Where The Wild Things Are

 

Huzzah, last of the 2009 film catch up – can then start on 2010…

I’ll be perfectly honest up front and say that more than any other film in late 2009, Where The Wild Things Are was the one that I was anticipating the most. It wasn’t childhood nostalgia that had gotten to me, but rather the fact that it looked as if it was going to be the most interesting looking film for a long time (Avatar included). What caught me by surprise was the fact that this isn’t just a kids film, but a film aimed at reminding everyone what it felt like to be a kid – and everything that it entailed.

The majority of the credit must go to Max Records as the hero of the film who manages to give on of the most naturalistic performances by anyone for years. Whether the director (Spike Jonze) just shot take after take until he had the performance he wanted (the long gestation time would suggest that he was doing something unusual given the slender running time) it juts feels wonderful, moving from the fun of dirt fights to the loneliness of losing your best friend – none of it ever feels forced.

The film deviates a little from the book, but that would be difficult not to do when the source material runs to barely twenty pages. The expansions instead feel like an extension of the moods and themes of the books rather than an attempt to bolster a slim plot (it’s still a slim plot, but it’s meaning lies elsewhere). Asking for an accurate adaptation would be an exercise in madness, the film would not be able to sustain the interest the way it does.

These deviations however remove it from its target audience – the Wild Things, whilst playful remain a fearful presence capable of ending max’s life at any time (although he could end theirs as well if he just thinks about it) making it a film a little too emotionally raw for very young children. Older children (and adults) will love it because you can remember that everything does get better in the end.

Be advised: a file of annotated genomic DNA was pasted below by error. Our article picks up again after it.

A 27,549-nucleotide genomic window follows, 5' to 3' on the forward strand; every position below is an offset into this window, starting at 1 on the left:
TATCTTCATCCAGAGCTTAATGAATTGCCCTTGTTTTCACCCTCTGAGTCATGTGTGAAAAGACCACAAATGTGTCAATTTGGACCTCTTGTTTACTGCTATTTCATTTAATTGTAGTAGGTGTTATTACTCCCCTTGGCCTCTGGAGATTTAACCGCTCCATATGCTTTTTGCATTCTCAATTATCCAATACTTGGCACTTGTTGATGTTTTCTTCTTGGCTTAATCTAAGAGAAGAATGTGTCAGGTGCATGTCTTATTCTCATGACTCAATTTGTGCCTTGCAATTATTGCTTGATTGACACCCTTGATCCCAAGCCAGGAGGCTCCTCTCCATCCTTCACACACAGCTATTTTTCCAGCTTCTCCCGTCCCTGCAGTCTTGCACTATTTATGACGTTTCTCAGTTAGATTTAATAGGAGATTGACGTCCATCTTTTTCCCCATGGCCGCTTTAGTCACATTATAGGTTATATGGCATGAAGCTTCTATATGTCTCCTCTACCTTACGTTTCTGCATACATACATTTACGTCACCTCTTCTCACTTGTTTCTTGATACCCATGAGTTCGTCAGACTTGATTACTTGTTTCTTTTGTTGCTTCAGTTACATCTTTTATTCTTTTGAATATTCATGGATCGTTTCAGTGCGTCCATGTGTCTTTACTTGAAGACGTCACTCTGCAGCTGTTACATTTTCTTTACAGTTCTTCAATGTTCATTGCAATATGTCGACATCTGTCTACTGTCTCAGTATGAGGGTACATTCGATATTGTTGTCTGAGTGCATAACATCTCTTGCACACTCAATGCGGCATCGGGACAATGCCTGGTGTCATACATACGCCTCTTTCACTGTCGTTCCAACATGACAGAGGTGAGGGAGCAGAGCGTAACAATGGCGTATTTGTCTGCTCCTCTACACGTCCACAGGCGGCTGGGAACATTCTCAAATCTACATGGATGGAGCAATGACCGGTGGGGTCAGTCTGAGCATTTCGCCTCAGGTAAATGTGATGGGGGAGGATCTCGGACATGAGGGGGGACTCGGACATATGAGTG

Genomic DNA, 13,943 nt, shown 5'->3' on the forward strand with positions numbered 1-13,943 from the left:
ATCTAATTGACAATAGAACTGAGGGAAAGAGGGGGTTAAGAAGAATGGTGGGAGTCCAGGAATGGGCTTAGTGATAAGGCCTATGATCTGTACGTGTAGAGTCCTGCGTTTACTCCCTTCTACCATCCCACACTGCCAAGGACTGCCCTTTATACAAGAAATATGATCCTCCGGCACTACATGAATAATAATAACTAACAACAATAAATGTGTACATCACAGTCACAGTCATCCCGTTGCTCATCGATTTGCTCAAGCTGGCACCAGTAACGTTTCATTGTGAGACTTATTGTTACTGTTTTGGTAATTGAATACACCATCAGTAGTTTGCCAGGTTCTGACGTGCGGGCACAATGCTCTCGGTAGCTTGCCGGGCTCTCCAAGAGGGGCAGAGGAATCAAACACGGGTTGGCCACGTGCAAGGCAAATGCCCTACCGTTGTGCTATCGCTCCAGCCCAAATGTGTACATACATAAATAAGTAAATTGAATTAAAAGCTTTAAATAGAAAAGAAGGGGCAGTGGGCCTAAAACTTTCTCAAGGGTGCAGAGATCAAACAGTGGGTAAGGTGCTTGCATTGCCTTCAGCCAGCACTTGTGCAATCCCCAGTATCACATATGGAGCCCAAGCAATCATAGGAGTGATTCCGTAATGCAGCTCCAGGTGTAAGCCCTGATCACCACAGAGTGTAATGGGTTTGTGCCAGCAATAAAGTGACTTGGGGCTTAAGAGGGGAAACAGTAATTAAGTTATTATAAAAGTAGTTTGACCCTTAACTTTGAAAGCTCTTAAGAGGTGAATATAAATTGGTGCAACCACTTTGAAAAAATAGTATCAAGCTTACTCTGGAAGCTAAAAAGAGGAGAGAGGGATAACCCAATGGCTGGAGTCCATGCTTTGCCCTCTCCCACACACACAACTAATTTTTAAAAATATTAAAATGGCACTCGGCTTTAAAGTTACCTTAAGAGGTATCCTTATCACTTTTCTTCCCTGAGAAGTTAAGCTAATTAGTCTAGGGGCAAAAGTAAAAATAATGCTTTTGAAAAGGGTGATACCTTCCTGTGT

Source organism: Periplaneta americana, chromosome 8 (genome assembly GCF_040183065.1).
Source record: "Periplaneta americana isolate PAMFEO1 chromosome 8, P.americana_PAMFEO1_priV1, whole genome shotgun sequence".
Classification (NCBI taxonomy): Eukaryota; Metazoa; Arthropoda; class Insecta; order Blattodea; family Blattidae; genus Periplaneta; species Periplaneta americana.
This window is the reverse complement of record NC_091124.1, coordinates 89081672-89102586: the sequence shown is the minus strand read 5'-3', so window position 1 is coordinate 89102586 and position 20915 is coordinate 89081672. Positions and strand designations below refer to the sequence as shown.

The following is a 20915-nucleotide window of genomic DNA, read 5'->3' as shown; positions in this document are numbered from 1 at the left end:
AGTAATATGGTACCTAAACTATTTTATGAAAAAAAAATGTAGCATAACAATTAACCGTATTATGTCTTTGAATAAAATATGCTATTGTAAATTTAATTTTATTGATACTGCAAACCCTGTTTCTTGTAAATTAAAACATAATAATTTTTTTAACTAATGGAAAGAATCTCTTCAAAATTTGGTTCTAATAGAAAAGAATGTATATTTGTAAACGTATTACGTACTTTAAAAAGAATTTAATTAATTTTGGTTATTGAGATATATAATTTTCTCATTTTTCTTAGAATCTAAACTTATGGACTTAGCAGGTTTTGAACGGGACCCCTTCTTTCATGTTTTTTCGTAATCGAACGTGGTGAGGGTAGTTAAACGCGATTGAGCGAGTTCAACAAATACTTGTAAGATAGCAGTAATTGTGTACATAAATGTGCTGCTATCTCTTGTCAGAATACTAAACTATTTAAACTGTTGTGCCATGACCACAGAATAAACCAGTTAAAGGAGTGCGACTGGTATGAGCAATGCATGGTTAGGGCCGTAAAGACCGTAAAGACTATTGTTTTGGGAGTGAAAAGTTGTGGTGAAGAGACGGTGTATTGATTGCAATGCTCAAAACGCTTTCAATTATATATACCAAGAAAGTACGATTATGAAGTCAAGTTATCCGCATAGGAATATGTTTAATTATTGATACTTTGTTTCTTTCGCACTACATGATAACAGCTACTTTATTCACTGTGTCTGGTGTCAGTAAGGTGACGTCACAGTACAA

Away from the emotional side of the film, it all looks wonderfully natural despite the vast process required to realise the film. The Wild Things are a mixture of full scale puppets and CGI enhancement and actually give performances. How much of the facial movements was done post-film with CGI is unknown, but each movement is beautifully realised.

The soundtrack is also worth a mention, moving from upbeat pop fun through to more introspective pieces in an instant to match what is happening. The songs are all originals written for the film which makes a welcome change from normal film soundtracks.

Where The Wild Things Are has much to recommend it but, be warned, a large box of tissues may be needed come the end if you get too caught up in it.

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